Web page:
The 30-year-old said that after four years leading the AUF, the youth wing of Norway's Labour Party, it was time to find a new role.
"It has been an exciting and tough period, and now it feels right to invent something new," Pedersen told Norway's NRK newswire. He said he would be "very happy" to do politics, but was also considering applying for positions in in business.
In an interview with the Dagbladet newspaper, Pedersen spoke about what had happened in July 2011, when he and a handful of other AUF members left the island of Utøya on the ferry MS Thorbjørn, leaving those remaining with no boat on which to escape.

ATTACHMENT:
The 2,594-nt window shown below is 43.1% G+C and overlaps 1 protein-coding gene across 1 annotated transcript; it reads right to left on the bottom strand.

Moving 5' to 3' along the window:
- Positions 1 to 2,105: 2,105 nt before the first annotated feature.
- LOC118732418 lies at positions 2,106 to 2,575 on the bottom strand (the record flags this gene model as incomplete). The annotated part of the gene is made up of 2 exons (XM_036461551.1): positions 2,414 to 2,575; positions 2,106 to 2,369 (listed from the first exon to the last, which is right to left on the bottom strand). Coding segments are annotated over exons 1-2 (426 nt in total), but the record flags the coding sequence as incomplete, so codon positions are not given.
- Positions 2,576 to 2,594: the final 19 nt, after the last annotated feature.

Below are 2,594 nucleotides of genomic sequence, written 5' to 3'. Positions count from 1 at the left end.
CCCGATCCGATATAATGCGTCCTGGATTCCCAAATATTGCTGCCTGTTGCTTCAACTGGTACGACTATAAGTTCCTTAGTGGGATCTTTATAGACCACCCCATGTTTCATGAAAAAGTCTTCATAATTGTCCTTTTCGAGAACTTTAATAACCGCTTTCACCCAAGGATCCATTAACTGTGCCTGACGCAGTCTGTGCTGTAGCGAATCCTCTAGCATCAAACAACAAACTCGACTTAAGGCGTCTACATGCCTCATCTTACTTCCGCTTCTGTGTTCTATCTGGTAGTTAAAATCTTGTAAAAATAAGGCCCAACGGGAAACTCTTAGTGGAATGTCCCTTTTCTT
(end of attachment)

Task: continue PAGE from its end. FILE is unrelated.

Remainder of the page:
"One has no answer as to what is the right thing to do during such an attack," he said. "I was 'blind'. I chose to listen to what my closest colleagues thought about how I should run. Then I listened to what the police said," he told the paper.
He described the aftermath of the 22 July attack as "intense".
"It has been very painful to lead an organization that was hit by a massive terrorist attack, and it has cost me a lot personally. I have lost many friends, while it has also been rewarding to take AUF ahead after 22 July."